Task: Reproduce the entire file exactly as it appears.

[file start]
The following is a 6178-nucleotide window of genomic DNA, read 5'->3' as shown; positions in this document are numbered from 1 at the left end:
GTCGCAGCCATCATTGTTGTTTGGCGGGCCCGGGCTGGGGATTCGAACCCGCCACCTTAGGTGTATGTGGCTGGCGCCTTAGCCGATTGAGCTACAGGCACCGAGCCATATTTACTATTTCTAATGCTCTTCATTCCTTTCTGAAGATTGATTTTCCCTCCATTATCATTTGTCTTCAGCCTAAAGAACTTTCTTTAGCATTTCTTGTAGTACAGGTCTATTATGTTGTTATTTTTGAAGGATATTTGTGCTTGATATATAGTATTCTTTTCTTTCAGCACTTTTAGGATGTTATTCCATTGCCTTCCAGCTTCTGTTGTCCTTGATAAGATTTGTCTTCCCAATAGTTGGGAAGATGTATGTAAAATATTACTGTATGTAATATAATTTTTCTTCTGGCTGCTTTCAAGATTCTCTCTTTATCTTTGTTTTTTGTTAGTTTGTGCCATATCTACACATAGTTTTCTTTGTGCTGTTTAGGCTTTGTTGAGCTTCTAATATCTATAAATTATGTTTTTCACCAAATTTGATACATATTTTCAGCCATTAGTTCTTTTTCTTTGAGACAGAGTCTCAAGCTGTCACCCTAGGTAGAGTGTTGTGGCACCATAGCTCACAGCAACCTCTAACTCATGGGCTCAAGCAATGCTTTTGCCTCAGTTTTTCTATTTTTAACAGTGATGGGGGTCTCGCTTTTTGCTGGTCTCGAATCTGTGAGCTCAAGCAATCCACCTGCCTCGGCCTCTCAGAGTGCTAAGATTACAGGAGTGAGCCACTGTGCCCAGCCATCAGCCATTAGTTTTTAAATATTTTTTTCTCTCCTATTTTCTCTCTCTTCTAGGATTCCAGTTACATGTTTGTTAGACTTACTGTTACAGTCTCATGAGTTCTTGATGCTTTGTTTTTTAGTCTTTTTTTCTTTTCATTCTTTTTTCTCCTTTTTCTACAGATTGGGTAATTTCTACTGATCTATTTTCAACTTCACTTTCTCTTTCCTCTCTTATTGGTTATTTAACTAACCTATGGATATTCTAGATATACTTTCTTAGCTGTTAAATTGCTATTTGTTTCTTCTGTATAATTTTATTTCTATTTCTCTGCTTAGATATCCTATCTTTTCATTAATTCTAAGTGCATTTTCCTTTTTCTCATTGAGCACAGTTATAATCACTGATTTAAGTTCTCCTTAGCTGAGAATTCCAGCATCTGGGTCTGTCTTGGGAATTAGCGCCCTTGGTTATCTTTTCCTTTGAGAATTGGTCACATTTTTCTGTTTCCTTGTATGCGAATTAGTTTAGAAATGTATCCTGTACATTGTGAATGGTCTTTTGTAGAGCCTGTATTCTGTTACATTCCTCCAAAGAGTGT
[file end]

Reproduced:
The following is a 6178-nucleotide window of genomic DNA, read 5'->3' as shown; positions in this document are numbered from 1 at the left end:
GTCGCAGCCATCATTGTTGTTTGGCGGGCCCGGGCTGGGGATTCGAACCCGCCACCTTAGGTGTATGTGGCTGGCGCCTTAGCCGATTGAGCTACAGGCACCGAGCCATATTTACTATTTCTAATGCTCTTCATTCCTTTCTGAAGATTGATTTTCCCTCCATTATCATTTGTCTTCAGCCTAAAGAACTTTCTTTAGCATTTCTTGTAGTACAGGTCTATTATGTTGTTATTTTTGAAGGATATTTGTGCTTGATATATAGTATTCTTTTCTTTCAGCACTTTTAGGATGTTATTCCATTGCCTTCCAGCTTCTGTTGTCCTTGATAAGATTTGTCTTCCCAATAGTTGGGAAGATGTATGTAAAATATTACTGTATGTAATATAATTTTTCTTCTGGCTGCTTTCAAGATTCTCTCTTTATCTTTGTTTTTTGTTAGTTTGTGCCATATCTACACATAGTTTTCTTTGTGCTGTTTAGGCTTTGTTGAGCTTCTAATATCTATAAATTATGTTTTTCACCAAATTTGATACATATTTTCAGCCATTAGTTCTTTTTCTTTGAGACAGAGTCTCAAGCTGTCACCCTAGGTAGAGTGTTGTGGCACCATAGCTCACAGCAACCTCTAACTCATGGGCTCAAGCAATGCTTTTGCCTCAGTTTTTCTATTTTTAACAGTGATGGGGGTCTCGCTTTTTGCTGGTCTCGAATCTGTGAGCTCAAGCAATCCACCTGCCTCGGCCTCTCAGAGTGCTAAGATTACAGGAGTGAGCCACTGTGCCCAGCCATCAGCCATTAGTTTTTAAATATTTTTTTCTCTCCTATTTTCTCTCTCTTCTAGGATTCCAGTTACATGTTTGTTAGACTTACTGTTACAGTCTCATGAGTTCTTGATGCTTTGTTTTTTAGTCTTTTTTTCTTTTCATTCTTTTTTCTCCTTTTTCTACAGATTGGGTAATTTCTACTGATCTATTTTCAACTTCACTTTCTCTTTCCTCTCTTATTGGTTATTTAACTAACCTATGGATATTCTAGATATACTTTCTTAGCTGTTAAATTGCTATTTGTTTCTTCTGTATAATTTTATTTCTATTTCTCTGCTTAGATATCCTATCTTTTCATTAATTCTAAGTGCATTTTCCTTTTTCTCATTGAGCACAGTTATAATCACTGATTTAAGTTCTCCTTAGCTGAGAATTCCAGCATCTGGGTCTGTCTTGGGAATTAGCGCCCTTGGTTATCTTTTCCTTTGAGAATTGGTCACATTTTTCTGTTTCCTTGTATGCGAATTAGTTTAGAAATGTATCCTGTACATTGTGAATGGTCTTTTGTAGAGCCTGTATTCTGTTACATTCCTCCAAAGAGTGT